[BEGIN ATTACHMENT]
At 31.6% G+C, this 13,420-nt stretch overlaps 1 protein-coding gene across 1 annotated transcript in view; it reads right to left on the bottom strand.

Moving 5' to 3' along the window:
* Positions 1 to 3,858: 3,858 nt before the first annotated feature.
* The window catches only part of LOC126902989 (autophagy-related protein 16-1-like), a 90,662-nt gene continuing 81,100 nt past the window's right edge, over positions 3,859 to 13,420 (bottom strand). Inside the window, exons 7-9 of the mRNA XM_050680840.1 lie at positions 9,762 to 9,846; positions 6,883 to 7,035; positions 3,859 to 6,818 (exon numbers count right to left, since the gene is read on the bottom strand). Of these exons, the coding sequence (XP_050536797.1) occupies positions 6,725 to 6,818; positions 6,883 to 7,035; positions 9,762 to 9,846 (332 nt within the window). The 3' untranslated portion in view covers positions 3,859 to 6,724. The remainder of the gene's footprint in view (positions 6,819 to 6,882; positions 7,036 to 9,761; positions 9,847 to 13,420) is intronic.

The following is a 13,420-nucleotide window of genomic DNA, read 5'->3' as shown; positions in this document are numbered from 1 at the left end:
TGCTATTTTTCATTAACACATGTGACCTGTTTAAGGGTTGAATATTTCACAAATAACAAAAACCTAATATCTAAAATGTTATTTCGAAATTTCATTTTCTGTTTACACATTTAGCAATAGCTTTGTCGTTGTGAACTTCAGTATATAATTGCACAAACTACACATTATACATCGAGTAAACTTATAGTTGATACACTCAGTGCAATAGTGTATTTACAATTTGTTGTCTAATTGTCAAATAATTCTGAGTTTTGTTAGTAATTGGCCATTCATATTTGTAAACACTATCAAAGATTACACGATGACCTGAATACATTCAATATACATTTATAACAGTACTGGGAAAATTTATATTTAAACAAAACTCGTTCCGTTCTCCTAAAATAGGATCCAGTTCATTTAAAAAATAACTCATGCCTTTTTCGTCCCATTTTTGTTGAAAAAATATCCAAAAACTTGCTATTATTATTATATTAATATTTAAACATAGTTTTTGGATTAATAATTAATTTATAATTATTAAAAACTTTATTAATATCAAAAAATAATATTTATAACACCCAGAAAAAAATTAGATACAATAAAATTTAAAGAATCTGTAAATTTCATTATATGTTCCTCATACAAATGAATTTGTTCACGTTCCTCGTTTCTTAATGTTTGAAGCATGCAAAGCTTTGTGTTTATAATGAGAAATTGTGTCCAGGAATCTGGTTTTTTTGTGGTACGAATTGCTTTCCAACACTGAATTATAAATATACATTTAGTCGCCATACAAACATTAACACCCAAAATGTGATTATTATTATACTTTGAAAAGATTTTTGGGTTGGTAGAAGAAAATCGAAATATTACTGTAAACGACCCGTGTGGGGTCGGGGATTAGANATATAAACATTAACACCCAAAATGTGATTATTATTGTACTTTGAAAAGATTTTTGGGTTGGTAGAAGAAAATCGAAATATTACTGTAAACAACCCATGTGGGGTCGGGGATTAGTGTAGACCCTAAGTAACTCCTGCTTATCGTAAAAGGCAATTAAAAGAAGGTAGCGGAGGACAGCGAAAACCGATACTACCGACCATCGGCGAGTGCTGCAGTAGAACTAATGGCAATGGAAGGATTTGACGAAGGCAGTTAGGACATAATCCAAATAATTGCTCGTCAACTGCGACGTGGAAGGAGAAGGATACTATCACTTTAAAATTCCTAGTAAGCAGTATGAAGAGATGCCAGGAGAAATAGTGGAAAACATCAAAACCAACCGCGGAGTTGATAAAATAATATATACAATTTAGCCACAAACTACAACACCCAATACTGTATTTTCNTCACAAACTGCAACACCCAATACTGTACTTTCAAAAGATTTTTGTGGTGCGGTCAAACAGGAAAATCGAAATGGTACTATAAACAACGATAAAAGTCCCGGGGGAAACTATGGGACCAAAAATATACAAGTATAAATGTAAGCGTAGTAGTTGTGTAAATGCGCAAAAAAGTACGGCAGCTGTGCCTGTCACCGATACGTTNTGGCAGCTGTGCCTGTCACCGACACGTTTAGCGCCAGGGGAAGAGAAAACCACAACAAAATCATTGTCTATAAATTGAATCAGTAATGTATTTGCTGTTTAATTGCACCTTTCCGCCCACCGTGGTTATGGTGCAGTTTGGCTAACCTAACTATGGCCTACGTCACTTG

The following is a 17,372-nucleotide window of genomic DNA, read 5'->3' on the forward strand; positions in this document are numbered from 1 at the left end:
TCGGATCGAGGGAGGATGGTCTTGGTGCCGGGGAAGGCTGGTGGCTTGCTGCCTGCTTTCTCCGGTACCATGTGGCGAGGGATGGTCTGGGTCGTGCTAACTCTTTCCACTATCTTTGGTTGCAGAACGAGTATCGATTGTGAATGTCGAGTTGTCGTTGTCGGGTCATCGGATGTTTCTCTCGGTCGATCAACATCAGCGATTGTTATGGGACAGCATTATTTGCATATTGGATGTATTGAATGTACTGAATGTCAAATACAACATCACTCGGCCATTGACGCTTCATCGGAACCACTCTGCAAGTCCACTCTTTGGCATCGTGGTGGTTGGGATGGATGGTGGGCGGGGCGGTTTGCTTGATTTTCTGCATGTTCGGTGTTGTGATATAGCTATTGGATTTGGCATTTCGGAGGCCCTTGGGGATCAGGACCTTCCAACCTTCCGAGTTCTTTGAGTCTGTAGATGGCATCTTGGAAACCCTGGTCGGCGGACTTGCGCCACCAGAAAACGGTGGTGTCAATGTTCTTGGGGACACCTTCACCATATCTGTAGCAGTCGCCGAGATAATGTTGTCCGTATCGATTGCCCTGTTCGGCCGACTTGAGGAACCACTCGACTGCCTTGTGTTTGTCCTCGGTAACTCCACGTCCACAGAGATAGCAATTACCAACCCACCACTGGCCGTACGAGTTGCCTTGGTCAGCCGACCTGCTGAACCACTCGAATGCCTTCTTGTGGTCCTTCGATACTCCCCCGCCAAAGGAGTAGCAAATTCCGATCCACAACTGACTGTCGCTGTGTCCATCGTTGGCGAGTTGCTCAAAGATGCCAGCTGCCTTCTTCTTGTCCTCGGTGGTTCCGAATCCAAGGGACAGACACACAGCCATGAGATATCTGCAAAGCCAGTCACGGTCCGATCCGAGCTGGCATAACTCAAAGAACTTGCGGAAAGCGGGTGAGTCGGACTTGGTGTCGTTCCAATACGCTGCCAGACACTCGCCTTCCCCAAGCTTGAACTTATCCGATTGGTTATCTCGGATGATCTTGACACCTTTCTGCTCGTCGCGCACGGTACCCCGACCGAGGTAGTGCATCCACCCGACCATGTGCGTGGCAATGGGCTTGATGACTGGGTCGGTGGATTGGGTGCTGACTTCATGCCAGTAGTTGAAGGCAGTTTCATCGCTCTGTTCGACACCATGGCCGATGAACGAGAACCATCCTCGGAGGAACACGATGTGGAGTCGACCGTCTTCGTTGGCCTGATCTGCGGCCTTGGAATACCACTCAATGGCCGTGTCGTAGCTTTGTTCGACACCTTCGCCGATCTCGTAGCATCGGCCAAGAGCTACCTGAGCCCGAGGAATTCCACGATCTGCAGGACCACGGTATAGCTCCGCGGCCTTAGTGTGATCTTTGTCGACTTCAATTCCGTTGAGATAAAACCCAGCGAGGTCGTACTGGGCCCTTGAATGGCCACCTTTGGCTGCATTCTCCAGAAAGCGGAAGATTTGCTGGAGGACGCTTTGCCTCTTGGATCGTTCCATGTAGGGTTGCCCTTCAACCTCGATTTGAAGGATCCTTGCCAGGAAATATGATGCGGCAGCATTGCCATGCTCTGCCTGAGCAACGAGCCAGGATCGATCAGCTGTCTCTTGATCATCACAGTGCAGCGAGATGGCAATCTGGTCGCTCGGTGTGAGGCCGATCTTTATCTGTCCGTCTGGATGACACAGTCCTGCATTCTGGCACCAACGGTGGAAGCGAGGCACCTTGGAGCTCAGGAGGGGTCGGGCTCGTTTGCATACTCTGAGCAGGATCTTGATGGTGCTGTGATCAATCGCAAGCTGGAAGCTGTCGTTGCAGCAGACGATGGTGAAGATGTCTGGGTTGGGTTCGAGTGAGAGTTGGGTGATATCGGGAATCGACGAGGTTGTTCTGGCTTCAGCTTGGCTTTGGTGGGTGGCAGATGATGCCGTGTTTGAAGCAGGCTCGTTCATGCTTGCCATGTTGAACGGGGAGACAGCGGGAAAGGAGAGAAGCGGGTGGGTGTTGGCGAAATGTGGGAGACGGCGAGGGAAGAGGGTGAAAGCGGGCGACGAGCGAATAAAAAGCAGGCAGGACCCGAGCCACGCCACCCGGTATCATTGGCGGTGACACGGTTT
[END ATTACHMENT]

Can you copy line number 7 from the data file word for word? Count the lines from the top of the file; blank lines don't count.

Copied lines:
The following is a 17,372-nucleotide window of genomic DNA, read 5'->3' on the forward strand; positions in this document are numbered from 1 at the left end: